Tuesday, March 16, 2000
The results, presented Wednesday in scientific paper 164, ran counter to the researchers' null hypothesis that women candidates would be ranked lower than their male counterparts, reflecting subtle or perhaps unconscious doubts about their suitability for the field, and the reviewers' desires to maintain the status quo.
That might have been one reason for the fact that in 1998, women accounted for 42 percent of medical school graduates, but only 6.9 percent of orthopaedic residents. Other theories for the disparity are that women do not develop an interest in the field prior to or during medical school, have a misunderstanding about the specialty, or that women interested in orthopaedics perceive a lack of mentors and peers in the field.
The Electronic Residency Application System (ERAS) charts of 90 male and 10 female applicants to the University of Chicago residency program in the 1998 Match were divided into 10 groups, each of nine male charts and one female chart. The charts included the ERAS cover sheet, a personal statement, the USMLE Step I score, and two letters of recommendations, with the signatures of the authors removed.
Each female chart was digitized and computer-manipulated into a "male" version, in which all names and personal pronouns were switched, but which otherwise was identical to the original female version. Each group of 10 charts existed as a paired set: one containing the true female chart and one containing the altered "male" chart.
Faculties of 14 large, university-based orthopaedic residencies around the country served as chart reviewers. Reviewers were not told the true purpose of the study. They were asked to rank the candidates from 1 to 10, with 1 being the best, in the order in which they would like to have the candidates as residents in their own programs. Each institution was randomized to receive either the "male" or female version of each set of 10 charts. The review of the charts was completed by 121 of 140 reviewers. Each chart was reviewed by five to seven separate reviewers.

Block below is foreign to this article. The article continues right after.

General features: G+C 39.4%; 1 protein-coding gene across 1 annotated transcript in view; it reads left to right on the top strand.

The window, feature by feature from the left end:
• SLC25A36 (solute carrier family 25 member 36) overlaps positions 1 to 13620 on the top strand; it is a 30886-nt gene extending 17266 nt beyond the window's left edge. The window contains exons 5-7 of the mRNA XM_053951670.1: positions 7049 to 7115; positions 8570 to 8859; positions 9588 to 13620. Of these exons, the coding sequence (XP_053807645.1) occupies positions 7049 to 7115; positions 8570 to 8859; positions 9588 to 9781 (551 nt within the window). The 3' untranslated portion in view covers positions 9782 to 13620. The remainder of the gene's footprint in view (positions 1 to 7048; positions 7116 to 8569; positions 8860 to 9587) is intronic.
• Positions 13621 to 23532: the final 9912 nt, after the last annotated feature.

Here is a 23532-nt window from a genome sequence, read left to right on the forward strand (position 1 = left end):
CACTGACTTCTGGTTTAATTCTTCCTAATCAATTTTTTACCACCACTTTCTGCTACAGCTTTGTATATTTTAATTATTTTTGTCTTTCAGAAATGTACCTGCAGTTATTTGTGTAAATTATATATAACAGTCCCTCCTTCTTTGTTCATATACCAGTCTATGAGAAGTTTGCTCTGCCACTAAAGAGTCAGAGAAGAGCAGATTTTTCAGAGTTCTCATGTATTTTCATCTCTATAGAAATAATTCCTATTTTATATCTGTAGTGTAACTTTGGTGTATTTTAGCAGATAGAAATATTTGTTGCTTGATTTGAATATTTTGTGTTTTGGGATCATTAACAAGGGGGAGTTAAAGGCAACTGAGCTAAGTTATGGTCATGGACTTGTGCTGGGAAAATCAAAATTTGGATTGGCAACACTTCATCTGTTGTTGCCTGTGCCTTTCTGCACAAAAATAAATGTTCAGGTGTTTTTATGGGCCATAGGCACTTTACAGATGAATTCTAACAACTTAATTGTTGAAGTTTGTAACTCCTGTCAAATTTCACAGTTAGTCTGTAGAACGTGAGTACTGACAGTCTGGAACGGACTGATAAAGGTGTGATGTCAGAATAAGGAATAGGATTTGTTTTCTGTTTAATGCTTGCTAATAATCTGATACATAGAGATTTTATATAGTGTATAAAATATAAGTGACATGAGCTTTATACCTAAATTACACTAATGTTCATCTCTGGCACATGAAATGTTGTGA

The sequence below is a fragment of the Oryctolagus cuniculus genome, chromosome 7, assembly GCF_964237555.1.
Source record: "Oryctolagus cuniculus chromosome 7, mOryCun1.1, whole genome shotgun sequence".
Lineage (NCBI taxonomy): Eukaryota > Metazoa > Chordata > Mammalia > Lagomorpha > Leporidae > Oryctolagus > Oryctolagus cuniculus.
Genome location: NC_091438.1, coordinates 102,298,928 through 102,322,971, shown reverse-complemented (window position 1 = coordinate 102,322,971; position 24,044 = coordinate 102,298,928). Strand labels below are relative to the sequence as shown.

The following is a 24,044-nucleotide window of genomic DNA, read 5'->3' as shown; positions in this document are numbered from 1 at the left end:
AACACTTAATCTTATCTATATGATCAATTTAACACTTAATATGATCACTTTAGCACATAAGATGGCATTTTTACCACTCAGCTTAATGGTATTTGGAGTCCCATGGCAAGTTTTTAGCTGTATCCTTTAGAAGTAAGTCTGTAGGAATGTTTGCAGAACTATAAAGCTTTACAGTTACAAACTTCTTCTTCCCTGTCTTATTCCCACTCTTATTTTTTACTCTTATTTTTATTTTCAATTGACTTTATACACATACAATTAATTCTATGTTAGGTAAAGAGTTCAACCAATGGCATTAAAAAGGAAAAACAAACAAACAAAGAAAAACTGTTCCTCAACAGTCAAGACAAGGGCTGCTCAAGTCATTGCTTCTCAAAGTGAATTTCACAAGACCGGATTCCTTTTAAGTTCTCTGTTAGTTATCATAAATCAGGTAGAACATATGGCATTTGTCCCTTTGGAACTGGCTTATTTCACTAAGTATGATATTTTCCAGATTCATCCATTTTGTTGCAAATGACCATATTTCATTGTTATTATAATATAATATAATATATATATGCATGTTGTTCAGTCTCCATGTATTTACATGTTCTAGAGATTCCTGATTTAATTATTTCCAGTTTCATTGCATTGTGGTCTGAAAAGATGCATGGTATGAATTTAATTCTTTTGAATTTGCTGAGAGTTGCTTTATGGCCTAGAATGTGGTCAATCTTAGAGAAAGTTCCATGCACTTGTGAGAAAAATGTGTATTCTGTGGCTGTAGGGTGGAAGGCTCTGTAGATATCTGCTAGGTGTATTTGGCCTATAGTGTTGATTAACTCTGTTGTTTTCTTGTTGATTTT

The mean ranking for the 10 female charts as a group was 5.10 (standard deviation 2.01) and that for the 10 "male" charts was 5.43 (standard deviation 2.39). The mean difference (female-male) was -0.34 (standard deviation 1.51). The p-value for the difference in female-"male" rankings was 0.5, which was not statistically significant.
An analysis of the findings showed that females were more likely to be ranked better by reviewers in the 40 to 50 year age group than in other age categories. The researchers found this "surprising." One explanation is that the reviewers in this age group are likely to have daughters of an age who are participating in higher education and job competition and therefor the reviewers have had their consciousness raised about the gender issue.
Co-authors of the study, all of the University of Chicago, department of surgery, section of orthopaedic surgery, are Susan A. Scherl, MD, assistant professor of clinical surgery; Nicole Lively, BS, research assistant; and Michael A. Simon, MD, professor of surgery, department of surgery, chief, section of orthopaedic surgery.
|2000 Academy News March 16 Index C|
Last modified 23/February/2000 by IS